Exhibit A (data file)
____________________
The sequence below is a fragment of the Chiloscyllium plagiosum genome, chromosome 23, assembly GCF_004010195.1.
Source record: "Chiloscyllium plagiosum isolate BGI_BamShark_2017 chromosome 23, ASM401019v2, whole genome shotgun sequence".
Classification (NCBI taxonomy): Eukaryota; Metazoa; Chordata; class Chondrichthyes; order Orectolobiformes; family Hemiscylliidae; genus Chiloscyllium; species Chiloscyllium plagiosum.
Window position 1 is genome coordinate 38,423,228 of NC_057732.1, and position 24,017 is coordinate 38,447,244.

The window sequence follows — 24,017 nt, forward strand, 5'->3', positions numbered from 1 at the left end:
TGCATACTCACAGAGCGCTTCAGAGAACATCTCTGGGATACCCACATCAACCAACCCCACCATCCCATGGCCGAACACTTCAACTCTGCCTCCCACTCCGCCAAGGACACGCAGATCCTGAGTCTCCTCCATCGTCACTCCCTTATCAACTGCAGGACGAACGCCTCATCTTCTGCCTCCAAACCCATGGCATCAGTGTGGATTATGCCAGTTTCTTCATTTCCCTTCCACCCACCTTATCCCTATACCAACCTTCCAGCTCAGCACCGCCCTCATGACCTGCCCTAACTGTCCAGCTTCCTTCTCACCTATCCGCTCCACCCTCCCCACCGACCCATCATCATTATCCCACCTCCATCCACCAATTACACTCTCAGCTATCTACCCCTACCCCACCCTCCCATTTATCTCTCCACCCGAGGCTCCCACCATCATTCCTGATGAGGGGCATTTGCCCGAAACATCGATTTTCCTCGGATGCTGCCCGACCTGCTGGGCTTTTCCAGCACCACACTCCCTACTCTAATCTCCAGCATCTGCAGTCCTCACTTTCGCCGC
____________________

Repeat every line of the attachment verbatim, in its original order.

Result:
The sequence below is a fragment of the Chiloscyllium plagiosum genome, chromosome 23, assembly GCF_004010195.1.
Source record: "Chiloscyllium plagiosum isolate BGI_BamShark_2017 chromosome 23, ASM401019v2, whole genome shotgun sequence".
Classification (NCBI taxonomy): Eukaryota; Metazoa; Chordata; class Chondrichthyes; order Orectolobiformes; family Hemiscylliidae; genus Chiloscyllium; species Chiloscyllium plagiosum.
Window position 1 is genome coordinate 38,423,228 of NC_057732.1, and position 24,017 is coordinate 38,447,244.

The window sequence follows — 24,017 nt, forward strand, 5'->3', positions numbered from 1 at the left end:
TGCATACTCACAGAGCGCTTCAGAGAACATCTCTGGGATACCCACATCAACCAACCCCACCATCCCATGGCCGAACACTTCAACTCTGCCTCCCACTCCGCCAAGGACACGCAGATCCTGAGTCTCCTCCATCGTCACTCCCTTATCAACTGCAGGACGAACGCCTCATCTTCTGCCTCCAAACCCATGGCATCAGTGTGGATTATGCCAGTTTCTTCATTTCCCTTCCACCCACCTTATCCCTATACCAACCTTCCAGCTCAGCACCGCCCTCATGACCTGCCCTAACTGTCCAGCTTCCTTCTCACCTATCCGCTCCACCCTCCCCACCGACCCATCATCATTATCCCACCTCCATCCACCAATTACACTCTCAGCTATCTACCCCTACCCCACCCTCCCATTTATCTCTCCACCCGAGGCTCCCACCATCATTCCTGATGAGGGGCATTTGCCCGAAACATCGATTTTCCTCGGATGCTGCCCGACCTGCTGGGCTTTTCCAGCACCACACTCCCTACTCTAATCTCCAGCATCTGCAGTCCTCACTTTCGCCGC